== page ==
Steenekamp says that the process prescribed by the CIPC for companies and/or CCs to be transferred from “AR Deregistration” to “Voluntary Deregistration” requires that the company and/or CC prepare a letter that must be submitted to the CIPC requesting a change to the status from “AR Deregistration” to “Voluntary Deregistration” and a statement on why the company and/or CC did not file its annual returns.

The process to deregister voluntarily should take up to four months but where the company and/or CC is to be deregistered for not submitting annual returns or being inactive, the process can take up to seven years. Various companies and/or CCs that did not submit their annual returns are classified at the CIPC as “in deregistration”.

At present the process to be deregistered by the CIPC where the company and/or CC has not applied for voluntary deregistration and the CIPC identifies a company and/or CC that has not filed an annual return for two years or the company and/or CC was inactive for at least seven years, the CIPC physically posts the notification of pending deregistration to the company’s registered address in which they request confirmation that the company and/or CC is still active and to request that the company and/or CC lodge all outstanding annual returns.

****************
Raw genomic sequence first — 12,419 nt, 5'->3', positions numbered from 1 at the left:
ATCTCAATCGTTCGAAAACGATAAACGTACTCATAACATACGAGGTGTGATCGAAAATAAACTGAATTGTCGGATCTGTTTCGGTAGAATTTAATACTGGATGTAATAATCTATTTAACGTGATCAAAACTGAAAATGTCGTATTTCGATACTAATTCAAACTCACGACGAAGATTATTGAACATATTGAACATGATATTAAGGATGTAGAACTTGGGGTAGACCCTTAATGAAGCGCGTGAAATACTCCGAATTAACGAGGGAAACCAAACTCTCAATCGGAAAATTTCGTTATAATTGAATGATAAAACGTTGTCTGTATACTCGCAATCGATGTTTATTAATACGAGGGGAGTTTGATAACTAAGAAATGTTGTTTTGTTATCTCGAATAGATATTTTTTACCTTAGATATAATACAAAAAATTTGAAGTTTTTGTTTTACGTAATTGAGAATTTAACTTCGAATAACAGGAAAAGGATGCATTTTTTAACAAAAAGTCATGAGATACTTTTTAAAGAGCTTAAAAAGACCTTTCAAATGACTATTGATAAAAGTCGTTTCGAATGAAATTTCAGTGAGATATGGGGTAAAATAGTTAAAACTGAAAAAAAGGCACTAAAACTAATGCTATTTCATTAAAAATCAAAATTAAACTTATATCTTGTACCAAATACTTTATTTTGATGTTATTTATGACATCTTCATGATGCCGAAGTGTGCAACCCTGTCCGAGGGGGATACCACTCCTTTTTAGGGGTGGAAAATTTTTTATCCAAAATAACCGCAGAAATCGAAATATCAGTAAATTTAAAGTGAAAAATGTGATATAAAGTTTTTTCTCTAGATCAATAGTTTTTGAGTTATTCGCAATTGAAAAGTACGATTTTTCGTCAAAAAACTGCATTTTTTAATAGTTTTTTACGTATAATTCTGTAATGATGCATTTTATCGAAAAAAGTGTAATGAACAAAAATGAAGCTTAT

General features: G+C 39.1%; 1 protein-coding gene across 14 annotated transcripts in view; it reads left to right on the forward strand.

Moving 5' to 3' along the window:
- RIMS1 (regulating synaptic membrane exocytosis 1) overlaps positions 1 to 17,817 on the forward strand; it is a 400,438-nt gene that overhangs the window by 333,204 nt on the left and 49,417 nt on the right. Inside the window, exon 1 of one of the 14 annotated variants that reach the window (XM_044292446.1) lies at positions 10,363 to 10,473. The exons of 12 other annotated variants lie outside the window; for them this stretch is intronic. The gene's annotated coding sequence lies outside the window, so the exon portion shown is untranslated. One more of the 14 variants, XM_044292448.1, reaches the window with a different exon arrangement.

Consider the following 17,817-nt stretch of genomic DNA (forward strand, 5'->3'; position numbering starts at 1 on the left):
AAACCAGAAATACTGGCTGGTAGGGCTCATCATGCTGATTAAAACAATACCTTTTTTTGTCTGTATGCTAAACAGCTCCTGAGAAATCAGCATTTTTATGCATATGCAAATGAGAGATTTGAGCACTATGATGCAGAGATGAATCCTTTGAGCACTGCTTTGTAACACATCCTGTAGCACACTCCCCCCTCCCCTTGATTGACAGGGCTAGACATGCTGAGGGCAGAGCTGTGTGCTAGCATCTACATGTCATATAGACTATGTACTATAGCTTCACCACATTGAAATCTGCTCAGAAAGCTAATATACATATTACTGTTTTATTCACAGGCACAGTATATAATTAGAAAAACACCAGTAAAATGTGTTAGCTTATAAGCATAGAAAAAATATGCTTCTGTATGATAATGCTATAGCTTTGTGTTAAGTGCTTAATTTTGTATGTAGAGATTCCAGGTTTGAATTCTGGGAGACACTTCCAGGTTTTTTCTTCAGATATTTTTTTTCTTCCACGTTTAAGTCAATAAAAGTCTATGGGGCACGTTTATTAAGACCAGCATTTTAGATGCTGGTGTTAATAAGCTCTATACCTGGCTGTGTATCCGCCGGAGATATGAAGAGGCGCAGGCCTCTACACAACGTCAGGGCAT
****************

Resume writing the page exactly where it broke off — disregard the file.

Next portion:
Unfortunately, due to the fact that the addresses are not updated or many of these companies and/or CCs do not actually exist anymore there is no response, and the mail is often returned. The CIPC after a certain period continues to publish the names of the companies and/or CCs that are being deregistered in the Government Gazette. The last gazette was published on 25 October 2021 and included 3 352 pages of names of companies and/or CCs that were deregistered.

The fact that the deregistration process takes a long time has a financial impact on these companies and/or CCs as they still have to submit tax returns to SARS and would still be seen as active employers by the Compensation Fund and UIF. Directors or members also need to take note that they continue to be personally liable for all debts that are incurred during this period, even though the company and/or CC no longer trades.